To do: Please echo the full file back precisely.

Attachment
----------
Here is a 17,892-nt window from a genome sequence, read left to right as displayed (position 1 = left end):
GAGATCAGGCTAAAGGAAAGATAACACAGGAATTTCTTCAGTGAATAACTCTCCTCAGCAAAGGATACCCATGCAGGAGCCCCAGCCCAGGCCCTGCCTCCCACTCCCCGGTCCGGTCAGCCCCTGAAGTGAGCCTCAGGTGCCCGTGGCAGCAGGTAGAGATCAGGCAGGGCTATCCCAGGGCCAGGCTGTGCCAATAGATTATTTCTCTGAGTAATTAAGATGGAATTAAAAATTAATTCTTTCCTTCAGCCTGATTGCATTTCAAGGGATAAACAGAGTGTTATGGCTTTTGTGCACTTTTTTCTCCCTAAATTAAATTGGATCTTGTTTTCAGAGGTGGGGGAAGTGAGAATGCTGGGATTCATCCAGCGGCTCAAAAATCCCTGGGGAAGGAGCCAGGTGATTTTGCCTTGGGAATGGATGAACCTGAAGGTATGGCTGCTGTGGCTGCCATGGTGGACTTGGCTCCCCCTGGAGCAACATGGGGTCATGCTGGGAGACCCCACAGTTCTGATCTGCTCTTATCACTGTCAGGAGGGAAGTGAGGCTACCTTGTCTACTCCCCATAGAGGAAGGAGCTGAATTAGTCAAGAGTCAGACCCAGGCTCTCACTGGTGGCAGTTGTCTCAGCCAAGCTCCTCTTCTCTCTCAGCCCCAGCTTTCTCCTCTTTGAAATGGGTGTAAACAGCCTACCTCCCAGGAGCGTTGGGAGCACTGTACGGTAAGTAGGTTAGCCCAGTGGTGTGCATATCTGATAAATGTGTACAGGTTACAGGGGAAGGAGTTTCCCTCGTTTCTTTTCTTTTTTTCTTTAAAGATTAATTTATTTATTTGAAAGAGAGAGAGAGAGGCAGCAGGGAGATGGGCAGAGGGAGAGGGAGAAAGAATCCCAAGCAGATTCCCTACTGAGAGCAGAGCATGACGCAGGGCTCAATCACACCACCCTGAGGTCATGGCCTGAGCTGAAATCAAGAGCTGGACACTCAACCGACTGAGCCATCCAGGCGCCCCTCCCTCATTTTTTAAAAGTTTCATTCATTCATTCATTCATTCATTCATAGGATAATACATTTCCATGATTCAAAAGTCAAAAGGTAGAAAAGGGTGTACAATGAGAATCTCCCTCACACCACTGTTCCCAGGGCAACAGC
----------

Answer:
Here is a 17,892-nt window from a genome sequence, read left to right as displayed (position 1 = left end):
GAGATCAGGCTAAAGGAAAGATAACACAGGAATTTCTTCAGTGAATAACTCTCCTCAGCAAAGGATACCCATGCAGGAGCCCCAGCCCAGGCCCTGCCTCCCACTCCCCGGTCCGGTCAGCCCCTGAAGTGAGCCTCAGGTGCCCGTGGCAGCAGGTAGAGATCAGGCAGGGCTATCCCAGGGCCAGGCTGTGCCAATAGATTATTTCTCTGAGTAATTAAGATGGAATTAAAAATTAATTCTTTCCTTCAGCCTGATTGCATTTCAAGGGATAAACAGAGTGTTATGGCTTTTGTGCACTTTTTTCTCCCTAAATTAAATTGGATCTTGTTTTCAGAGGTGGGGGAAGTGAGAATGCTGGGATTCATCCAGCGGCTCAAAAATCCCTGGGGAAGGAGCCAGGTGATTTTGCCTTGGGAATGGATGAACCTGAAGGTATGGCTGCTGTGGCTGCCATGGTGGACTTGGCTCCCCCTGGAGCAACATGGGGTCATGCTGGGAGACCCCACAGTTCTGATCTGCTCTTATCACTGTCAGGAGGGAAGTGAGGCTACCTTGTCTACTCCCCATAGAGGAAGGAGCTGAATTAGTCAAGAGTCAGACCCAGGCTCTCACTGGTGGCAGTTGTCTCAGCCAAGCTCCTCTTCTCTCTCAGCCCCAGCTTTCTCCTCTTTGAAATGGGTGTAAACAGCCTACCTCCCAGGAGCGTTGGGAGCACTGTACGGTAAGTAGGTTAGCCCAGTGGTGTGCATATCTGATAAATGTGTACAGGTTACAGGGGAAGGAGTTTCCCTCGTTTCTTTTCTTTTTTTCTTTAAAGATTAATTTATTTATTTGAAAGAGAGAGAGAGAGGCAGCAGGGAGATGGGCAGAGGGAGAGGGAGAAAGAATCCCAAGCAGATTCCCTACTGAGAGCAGAGCATGACGCAGGGCTCAATCACACCACCCTGAGGTCATGGCCTGAGCTGAAATCAAGAGCTGGACACTCAACCGACTGAGCCATCCAGGCGCCCCTCCCTCATTTTTTAAAAGTTTCATTCATTCATTCATTCATTCATTCATAGGATAATACATTTCCATGATTCAAAAGTCAAAAGGTAGAAAAGGGTGTACAATGAGAATCTCCCTCACACCACTGTTCCCAGGGCAACAGC